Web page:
Rumors concerning the future of Yamaha's World Supersport team have been running rampant for a while, with speculation that the team could be handed over to Stiggy Racing circulating in the motorcycle racing press. Today, however, MotoMatters.com has received confirmation that Yamaha is indeed to withdraw from World Supersport from next season and the team is to be disbanded.
Sources have revealed to MotoMatters.com that Yamaha Motor Europe has decided to cease running the team due to the severe financial situation that Yamaha finds itself in as a result of the global economic crisis. Yamaha is expected to post losses of 182 billion yen this year, with turnover declining by over 30% from 2008, and all expenses are being examined rigorously. World Supersport, it seems, does not justify the expense that YME invests in it, despite the popularity of the 600cc category among road riders.
Sadly for the current team members, most of them will have their contracts terminated at the end of the season. No one is exempt from the attrition at Yamaha: Even former racer, long-time racing consultant and team manager Wilco Zeelenberg is likely to be out of a job, though according to our sources, his position is currently "under consideration." Only one member of the team is certain to be retained to help develop and maintain the engines.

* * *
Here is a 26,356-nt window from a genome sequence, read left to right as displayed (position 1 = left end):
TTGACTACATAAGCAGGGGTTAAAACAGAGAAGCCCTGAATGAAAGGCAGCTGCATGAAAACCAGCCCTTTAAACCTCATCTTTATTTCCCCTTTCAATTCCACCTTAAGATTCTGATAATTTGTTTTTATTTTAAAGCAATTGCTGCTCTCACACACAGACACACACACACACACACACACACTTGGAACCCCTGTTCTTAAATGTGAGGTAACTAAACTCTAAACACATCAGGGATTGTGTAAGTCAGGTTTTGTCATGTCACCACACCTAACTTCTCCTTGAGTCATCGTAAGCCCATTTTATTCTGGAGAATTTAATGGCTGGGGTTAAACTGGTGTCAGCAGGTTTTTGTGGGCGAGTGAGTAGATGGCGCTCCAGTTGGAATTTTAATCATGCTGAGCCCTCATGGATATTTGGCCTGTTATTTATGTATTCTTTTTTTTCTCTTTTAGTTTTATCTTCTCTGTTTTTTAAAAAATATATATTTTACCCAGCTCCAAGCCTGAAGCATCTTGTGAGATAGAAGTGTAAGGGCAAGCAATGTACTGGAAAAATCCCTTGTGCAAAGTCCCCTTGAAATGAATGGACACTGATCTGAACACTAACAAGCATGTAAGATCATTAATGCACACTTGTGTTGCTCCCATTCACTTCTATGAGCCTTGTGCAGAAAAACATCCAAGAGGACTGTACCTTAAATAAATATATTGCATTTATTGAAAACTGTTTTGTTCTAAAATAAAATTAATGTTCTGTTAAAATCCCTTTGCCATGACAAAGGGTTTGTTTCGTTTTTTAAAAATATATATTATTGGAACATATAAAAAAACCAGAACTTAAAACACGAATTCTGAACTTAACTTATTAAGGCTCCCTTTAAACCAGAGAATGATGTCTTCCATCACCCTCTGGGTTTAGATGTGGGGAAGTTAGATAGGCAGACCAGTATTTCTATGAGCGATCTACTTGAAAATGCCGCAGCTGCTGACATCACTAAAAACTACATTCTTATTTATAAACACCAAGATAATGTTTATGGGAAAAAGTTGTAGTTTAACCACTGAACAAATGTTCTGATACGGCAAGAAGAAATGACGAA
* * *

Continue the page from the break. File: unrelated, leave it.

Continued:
The reason that engine tuning and maintenance will continue is down to Yamaha's plans for the class. Yamaha is currently examining plans to supply bikes to "a privately owned Supersport team," assisting solely with engine development, while the rest of the running of the team - riders, team personnel, transport, etc - are funded by the external team themselves. Though our sources mentioned no names, the unnamed external team is almost certain to be Stiggy Racing, who fielded Ant West and Gianluca Vizziello this year on Hondas. Stiggy is known to be very unhappy with the level of support they received from Honda this season, and a position as the sole recipient of factory Yamahas would be just the kind of move that the team is looking for.
Yamaha's withdrawal from the World Supersport series is both tragic and ironic, coming as it does on the eve of their first World Supersport title for 9 years, since Jorg Teuchert won back in 2000. Cal Crutchlow has just about demolished the opposition this season, stepping up from the British Superbike championship, the only resistance coming from Parkalgar Honda's Eugene Laverty. Crutchlow is certain to leave the class next season, but whether his future lies in World Superbikes or the brand new Moto2 class is as yet unknown. Without a champion running a #1 plate, the final reason to continue in the class disappears.